Filed under: Events Tagged: BSides Budapest, BSidesBUS, SophosLabs
Source: Sophos

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Q&A: Wikileaks, the CIA, ‘Fine Dining’ and DLL hijacks

There’s been a lot of talk in the media lately about an alleged CIA project called Fine Dining.

We’ve tried to explain what the fuss is all about by answering a series of questions about the what, the how and the why.

Q1. What’s all this from Wikileaks about “malware-laced spy apps”, including hacked anti-virus programs?

A1. A recent mass leak of CIA documents by Wikileaks, dubbed “Vault 7”, includes mention of an alleged CIA project called Fine Dining.

This project aims to provide CIA field agents who already have insider access to a target organisation with hacked versions of well-known apps that they can run as a decoy, to act as a cover for data-sniffing tools that run in the background at the same time.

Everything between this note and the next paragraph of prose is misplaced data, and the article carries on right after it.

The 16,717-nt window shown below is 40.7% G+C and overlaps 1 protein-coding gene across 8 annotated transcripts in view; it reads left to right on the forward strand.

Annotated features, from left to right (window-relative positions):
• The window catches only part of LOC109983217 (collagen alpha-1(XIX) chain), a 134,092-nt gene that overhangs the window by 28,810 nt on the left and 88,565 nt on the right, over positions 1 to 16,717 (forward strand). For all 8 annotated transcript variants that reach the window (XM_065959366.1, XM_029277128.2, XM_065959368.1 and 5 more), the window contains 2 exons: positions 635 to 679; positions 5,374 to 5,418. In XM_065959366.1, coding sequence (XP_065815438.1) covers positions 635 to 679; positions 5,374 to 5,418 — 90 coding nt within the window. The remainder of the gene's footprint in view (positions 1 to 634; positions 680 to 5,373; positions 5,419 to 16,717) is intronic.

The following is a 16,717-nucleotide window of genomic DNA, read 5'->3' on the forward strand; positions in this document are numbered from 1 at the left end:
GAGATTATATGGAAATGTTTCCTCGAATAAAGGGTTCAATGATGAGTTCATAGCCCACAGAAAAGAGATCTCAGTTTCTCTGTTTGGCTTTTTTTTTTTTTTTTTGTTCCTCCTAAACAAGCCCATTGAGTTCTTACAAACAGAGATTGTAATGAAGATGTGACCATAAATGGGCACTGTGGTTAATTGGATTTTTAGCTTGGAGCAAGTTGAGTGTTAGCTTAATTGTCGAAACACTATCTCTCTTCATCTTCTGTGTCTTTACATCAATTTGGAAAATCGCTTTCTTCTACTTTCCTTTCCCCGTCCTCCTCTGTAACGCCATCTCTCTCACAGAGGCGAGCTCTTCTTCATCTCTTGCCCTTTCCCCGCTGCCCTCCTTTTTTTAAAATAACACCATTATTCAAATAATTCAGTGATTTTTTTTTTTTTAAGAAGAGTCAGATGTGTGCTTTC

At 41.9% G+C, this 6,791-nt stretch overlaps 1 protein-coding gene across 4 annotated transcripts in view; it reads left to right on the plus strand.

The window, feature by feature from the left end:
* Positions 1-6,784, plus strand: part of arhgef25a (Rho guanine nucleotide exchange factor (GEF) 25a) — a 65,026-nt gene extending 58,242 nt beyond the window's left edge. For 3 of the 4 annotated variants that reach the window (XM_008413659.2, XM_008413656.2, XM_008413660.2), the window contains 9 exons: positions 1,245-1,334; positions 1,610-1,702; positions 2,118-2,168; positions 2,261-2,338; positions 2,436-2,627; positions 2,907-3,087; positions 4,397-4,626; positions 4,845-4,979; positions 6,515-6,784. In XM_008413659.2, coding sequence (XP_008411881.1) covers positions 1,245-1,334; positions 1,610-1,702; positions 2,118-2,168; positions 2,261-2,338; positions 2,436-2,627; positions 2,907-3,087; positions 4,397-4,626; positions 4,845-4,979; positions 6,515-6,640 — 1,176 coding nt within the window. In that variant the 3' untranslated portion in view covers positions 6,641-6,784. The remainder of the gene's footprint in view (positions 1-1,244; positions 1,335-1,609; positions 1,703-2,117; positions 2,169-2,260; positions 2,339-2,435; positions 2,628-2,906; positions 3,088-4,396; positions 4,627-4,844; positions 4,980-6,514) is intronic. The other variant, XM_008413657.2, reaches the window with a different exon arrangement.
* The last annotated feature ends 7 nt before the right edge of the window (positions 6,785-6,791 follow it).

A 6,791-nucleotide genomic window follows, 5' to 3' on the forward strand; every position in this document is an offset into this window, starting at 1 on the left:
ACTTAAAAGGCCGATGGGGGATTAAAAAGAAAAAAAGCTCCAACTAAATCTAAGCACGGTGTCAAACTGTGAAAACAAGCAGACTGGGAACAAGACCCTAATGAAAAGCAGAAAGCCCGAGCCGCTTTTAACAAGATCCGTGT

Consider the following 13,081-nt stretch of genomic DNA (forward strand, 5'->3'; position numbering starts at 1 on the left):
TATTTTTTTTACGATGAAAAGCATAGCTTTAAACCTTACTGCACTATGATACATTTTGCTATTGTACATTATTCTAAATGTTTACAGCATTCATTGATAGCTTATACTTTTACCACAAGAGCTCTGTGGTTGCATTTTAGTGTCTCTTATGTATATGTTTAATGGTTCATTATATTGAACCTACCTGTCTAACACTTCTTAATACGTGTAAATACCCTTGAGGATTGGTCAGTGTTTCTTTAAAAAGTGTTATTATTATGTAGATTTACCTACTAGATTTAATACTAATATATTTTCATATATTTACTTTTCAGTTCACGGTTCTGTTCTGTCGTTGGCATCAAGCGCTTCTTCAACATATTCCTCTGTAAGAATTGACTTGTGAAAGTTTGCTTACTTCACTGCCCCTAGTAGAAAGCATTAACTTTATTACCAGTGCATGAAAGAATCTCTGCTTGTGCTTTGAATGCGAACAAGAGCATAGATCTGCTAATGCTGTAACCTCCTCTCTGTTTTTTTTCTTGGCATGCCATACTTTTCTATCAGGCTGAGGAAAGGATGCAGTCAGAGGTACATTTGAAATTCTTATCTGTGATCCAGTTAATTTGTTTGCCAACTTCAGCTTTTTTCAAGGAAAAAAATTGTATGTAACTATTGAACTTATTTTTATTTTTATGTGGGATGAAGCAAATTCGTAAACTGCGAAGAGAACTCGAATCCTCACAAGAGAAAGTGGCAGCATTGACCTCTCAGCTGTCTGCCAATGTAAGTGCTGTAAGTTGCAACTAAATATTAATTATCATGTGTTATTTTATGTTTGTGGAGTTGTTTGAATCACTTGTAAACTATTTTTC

Q2. Which decoy apps appear on the list?

A2. VLC Player Portable, Irfan View, Chrome Portable, Opera Portable, Firefox Portable, ClamWin Portable, Kaspersky TDSS Killer Portable, McAfee Stinger Portable, Sophos Virus Removal Tool, Thunderbird Portable, Opera Mail, Foxit Reader, Libre Office Portable, Prezi, Babel Pad, Notepad++, Skype, Iperius Backup, Sandisk Secure Access, U3 Software, 2048, LBreakout2, 7-Zip Portable and Portable Linux CMD Prompt.

Q3. Some reports say that these apps were hacked because they contained a vulnerability called “DLL hijacking” – is that true?

A3. The Fine Dining attack relies on altering each of the apps in some way in advance, and giving the modified app to the field agent, for example on a USB stick. The technique used to modify the apps involves changing or adding a DLL that each app uses so that it loads differently, thus the name “DLL hijack”.